“It was the classic mistake of letting someone who is that good catch back on,” Trebon said. “You should never let a three-time world champion get back on if you have the chance to keep him off. Instead, I slipped a little on an off-camber section and Erwin got a gap on me, and when we came out of the barriers he had five bike lengths.”
Kabush trailed in alone for fourth. Saturday’s winner, Jeremy Powers (Cannondale-Cyclocrossworld.com), finished sixth, behind Swiss rider Christian Heule (Rendementhypo Cycling). Vervecken’s combined total for the weekend earned him the USGP Series Leader’s jersey.
Compton once again put on a demonstration of power to claim her second elite women’s victory in as many days. As on Saturday, she and Nash were off the front early; only this time, Compton rode with Nash a little longer, emboldening the Czech rider. On the second lap Nash attacked and briefly took the lead before Compton chased her down, threw down a massive surge and powered away to a solo win.
“We attacked each other a few times,” Compton said. “And she closed it down a few times. Finally I attacked her right after she’d pulled, and I got a gap.”
With a very similar scenario to Saturday’s race, Nash was asked to explain the subtle nuances between the two days of racing.
“I wanted to ride differently, not just sit on her wheel,” Nash said. “I got up front a few times. Today was more of Katie attacking than just upping the pace. And when she went, she was gone. She proved she’s the strongest rider this week.”
Gould again rode the majority of the race alone to finish third. Sue Butler (Monavie-Cannondale) outsprinted 43-year-old Canadian legend Alison Sydor — a three-time world mountain bike champion — for fourth place. Luna’s recently out-of-retirement Alison Dunlap was awarded the SRAM most aggressive rider prize.
“I felt like a bike racer today,” said Dunlap, who finished sixth. “It’s still really hard, and there’s still a lot of work to do.”
One week before the World Cup opener in Treviso, Italy, Compton said her current fitness feels good, not great, which is just how she wants it. “I’m happy with how I’m feeling,” she said. “I tried to come into the season good, but not too hot.”
• Planet Bike’s Tristan Schouten was awarded the SRAM most aggressive rider prize for his ride up through the elite men’s field to finish eighth despite a poor start position.
• With their combined results over the weekend, Compton and Vervecken left Wisconsin with the series leaders’ jerseys. However, neither will be back to contest any other USGP events. Compton’s jersey falls to Luna’s Nash, who will race in Louisville, Kentucky, on October 24-25, the next stop on the USGP circuit. Vervecken’s jersey would go to Page — however, he will also miss the remainder of the USGP series, meaning that Trebon, who finished fourth Saturday and second Sunday, will wear the leader’s jersey in Louisville.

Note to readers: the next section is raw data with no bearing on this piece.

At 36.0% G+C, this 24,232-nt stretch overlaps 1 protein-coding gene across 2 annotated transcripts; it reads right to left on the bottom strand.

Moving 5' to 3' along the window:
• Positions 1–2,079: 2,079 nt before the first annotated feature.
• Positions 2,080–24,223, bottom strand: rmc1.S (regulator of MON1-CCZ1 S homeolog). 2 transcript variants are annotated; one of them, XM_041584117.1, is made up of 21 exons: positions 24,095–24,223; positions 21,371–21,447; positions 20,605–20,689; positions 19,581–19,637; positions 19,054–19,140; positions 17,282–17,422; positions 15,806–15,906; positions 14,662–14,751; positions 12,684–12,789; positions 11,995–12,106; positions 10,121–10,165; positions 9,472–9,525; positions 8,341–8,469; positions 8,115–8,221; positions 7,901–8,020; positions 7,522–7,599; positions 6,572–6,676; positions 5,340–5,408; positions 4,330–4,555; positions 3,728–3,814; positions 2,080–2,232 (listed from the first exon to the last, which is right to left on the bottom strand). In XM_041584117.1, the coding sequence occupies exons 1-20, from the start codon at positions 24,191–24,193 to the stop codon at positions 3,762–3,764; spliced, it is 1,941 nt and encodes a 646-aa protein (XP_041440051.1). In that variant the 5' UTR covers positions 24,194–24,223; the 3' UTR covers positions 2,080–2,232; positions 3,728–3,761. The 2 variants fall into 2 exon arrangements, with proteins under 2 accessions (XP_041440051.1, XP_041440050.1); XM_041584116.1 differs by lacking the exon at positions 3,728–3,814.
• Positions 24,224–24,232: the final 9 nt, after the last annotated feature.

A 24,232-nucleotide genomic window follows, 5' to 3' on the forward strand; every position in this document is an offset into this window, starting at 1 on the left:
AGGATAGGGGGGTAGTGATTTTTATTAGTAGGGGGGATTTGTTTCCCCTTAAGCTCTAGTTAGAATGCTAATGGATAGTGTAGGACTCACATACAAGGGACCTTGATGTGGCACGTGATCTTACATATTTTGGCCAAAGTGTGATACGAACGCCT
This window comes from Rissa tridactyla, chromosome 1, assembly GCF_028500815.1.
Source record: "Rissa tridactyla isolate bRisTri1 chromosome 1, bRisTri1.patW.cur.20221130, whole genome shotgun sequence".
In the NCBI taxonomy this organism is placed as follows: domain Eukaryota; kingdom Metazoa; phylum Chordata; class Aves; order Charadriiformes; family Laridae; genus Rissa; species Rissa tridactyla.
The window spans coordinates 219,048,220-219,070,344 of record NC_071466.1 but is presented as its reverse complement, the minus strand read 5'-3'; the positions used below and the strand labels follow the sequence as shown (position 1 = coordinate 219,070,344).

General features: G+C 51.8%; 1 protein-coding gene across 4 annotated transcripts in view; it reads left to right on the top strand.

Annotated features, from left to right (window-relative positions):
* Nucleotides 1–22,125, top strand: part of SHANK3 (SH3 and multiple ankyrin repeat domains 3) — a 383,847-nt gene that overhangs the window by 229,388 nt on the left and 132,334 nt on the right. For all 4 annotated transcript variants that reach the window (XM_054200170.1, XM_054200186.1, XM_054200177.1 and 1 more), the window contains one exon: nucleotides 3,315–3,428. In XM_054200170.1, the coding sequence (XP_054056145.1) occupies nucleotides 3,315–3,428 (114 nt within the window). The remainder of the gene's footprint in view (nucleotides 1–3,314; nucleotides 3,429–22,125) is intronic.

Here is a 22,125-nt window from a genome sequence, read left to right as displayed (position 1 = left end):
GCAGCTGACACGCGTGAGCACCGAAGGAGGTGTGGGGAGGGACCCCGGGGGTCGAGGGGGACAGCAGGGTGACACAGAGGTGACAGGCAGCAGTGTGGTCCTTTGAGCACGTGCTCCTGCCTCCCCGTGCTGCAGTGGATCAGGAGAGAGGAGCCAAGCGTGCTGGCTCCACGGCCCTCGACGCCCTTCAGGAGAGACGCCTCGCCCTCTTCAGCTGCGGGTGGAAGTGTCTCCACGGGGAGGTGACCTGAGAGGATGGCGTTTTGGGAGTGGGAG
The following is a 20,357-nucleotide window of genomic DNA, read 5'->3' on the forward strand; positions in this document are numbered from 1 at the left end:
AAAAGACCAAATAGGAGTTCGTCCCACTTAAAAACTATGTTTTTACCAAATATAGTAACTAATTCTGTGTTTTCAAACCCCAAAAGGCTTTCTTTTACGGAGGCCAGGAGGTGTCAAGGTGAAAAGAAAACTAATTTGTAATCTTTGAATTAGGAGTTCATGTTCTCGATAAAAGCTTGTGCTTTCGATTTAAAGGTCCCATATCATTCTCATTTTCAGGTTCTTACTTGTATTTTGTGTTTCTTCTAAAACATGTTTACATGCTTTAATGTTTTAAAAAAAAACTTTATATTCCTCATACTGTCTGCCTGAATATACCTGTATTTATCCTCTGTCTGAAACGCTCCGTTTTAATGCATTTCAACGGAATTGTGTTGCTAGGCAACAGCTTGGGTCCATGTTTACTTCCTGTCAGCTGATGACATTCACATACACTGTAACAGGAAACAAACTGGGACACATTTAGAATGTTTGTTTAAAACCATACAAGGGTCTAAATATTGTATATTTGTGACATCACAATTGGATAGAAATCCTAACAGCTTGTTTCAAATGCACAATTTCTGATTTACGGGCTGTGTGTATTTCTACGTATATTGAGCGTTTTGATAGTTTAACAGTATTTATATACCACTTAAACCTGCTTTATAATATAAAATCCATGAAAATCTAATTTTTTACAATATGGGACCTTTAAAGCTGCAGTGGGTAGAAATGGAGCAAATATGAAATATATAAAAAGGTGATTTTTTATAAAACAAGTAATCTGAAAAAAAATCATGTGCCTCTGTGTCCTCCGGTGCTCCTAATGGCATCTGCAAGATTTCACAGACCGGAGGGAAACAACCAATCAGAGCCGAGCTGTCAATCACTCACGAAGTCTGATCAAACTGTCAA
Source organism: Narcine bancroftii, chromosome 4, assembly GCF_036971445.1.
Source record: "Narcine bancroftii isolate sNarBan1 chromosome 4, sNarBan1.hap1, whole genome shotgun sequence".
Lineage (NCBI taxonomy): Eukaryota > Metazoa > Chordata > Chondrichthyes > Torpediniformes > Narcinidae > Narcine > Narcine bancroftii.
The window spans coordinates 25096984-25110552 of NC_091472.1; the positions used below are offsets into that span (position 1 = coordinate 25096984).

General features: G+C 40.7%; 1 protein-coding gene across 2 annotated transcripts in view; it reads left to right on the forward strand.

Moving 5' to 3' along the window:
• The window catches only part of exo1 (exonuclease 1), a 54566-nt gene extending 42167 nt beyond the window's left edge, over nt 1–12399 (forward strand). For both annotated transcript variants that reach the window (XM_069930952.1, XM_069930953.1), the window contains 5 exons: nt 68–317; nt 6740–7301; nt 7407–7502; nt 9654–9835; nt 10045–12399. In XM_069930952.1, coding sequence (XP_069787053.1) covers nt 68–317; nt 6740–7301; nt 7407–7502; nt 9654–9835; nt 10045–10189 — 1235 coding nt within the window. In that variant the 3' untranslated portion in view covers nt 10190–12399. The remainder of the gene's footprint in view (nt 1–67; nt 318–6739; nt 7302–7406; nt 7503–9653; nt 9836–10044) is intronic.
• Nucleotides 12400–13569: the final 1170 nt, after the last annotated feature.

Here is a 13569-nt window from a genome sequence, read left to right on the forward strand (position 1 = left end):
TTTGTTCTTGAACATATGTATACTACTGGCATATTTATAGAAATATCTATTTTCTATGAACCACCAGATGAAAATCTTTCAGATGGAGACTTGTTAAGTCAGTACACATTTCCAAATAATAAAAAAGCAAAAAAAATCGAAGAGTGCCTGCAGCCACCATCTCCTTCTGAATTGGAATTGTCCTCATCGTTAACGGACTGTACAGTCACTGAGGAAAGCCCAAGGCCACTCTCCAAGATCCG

• Cal Giant-Specialized rider Chance Noble again finished as the top under-23 rider, taking a firm lead ahead David Hackworthy (Bianchi-Grand Performance) and Joseph Schmalz (KCCX-VERGE) who are tied on points.
• Correction: In Saturday’s race report, VeloNews.com incorrectly reported that Compton would not be racing in the U.S. again this season. While she will not be racing any more USGP events, she will race at the UCI events in Cincinnati on October 9-11, as well as the North American Cyclocross Trophy UCI events in Boulder, Colorado, on October 31 and November 1.
- 1. Erwin Vervecken, Team Revor-Baboco-Champion Systems
- 2. Ryan Trebon, Kona
- 3. Jonathan Page, Planet Bike
- 4. Geoff Kabush, Team Maxxis- Rocky Mountain
- 5. Christian Heule, Rendementhypo Cycling
- 6. Jeremy Powers, Cannondale-CyclocrossWorld.com
- 7. Jamey Driscoll, Cannondale-CyclocrossWorld.com
- 8. Tristan Schouten, Planet Bike
- 9. Barry Wicks, Kona
- 10. Christopher Jones, Team Champion System
- 1. Chance Noble, California Giant /Specialized
- 2. David Hackworthy, Bianchi
- 3. Joseph Schmalz, KCCX-VERGE
- 4. Jack Hinkins, Ridley Team
- 5. Kyle Fry, MCOR
- 6. Logan Van Bokel, Mesa Cycles Racing Team
- 7. Luca Lenzi, The Pony Shop
- 8. Zachary Edwards, DRT Racing
- 1. Katie Compton, Planet Bike
- 2. Katerina Nash, Luna
- 3. Georgia Gould, Luna
- 4. Sue Butler, Monavie-Cannondale
- 5. Alison Sydor, Team Maxxis-Rocky Mountain
- 6. Alison Dunlap, Luna
- 7. Amy Dombrowski, Richard Sachs
- 8. Deirdre Winfield, C3 Athletes Serving Athletes
- 9. Kristin Wentworth, Planet Bike
- 10. Devon Haskell, Velo Belo